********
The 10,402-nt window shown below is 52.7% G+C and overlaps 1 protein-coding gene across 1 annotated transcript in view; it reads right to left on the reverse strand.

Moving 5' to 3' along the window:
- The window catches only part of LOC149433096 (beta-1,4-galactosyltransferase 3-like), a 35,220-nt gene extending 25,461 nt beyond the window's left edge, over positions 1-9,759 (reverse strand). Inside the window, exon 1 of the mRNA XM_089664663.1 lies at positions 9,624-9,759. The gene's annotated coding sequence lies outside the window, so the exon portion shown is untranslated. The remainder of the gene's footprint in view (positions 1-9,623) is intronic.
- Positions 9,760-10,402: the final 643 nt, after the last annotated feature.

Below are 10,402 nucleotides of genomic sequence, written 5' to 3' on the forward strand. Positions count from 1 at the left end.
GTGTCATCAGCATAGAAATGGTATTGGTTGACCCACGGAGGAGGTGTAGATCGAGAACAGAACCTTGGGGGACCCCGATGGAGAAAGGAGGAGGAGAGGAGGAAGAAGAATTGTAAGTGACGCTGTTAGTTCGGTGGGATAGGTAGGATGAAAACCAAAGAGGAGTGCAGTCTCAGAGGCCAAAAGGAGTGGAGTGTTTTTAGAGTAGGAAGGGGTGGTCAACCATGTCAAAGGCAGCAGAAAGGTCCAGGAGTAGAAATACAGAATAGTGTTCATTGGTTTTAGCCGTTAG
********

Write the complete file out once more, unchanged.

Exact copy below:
The 10,402-nt window shown below is 52.7% G+C and overlaps 1 protein-coding gene across 1 annotated transcript in view; it reads right to left on the reverse strand.

Moving 5' to 3' along the window:
- The window catches only part of LOC149433096 (beta-1,4-galactosyltransferase 3-like), a 35,220-nt gene extending 25,461 nt beyond the window's left edge, over positions 1-9,759 (reverse strand). Inside the window, exon 1 of the mRNA XM_089664663.1 lies at positions 9,624-9,759. The gene's annotated coding sequence lies outside the window, so the exon portion shown is untranslated. The remainder of the gene's footprint in view (positions 1-9,623) is intronic.
- Positions 9,760-10,402: the final 643 nt, after the last annotated feature.

Below are 10,402 nucleotides of genomic sequence, written 5' to 3' on the forward strand. Positions count from 1 at the left end.
GTGTCATCAGCATAGAAATGGTATTGGTTGACCCACGGAGGAGGTGTAGATCGAGAACAGAACCTTGGGGGACCCCGATGGAGAAAGGAGGAGGAGAGGAGGAAGAAGAATTGTAAGTGACGCTGTTAGTTCGGTGGGATAGGTAGGATGAAAACCAAAGAGGAGTGCAGTCTCAGAGGCCAAAAGGAGTGGAGTGTTTTTAGAGTAGGAAGGGGTGGTCAACCATGTCAAAGGCAGCAGAAAGGTCCAGGAGTAGAAATACAGAATAGTGTTCATTGGTTTTAGCCGTTAG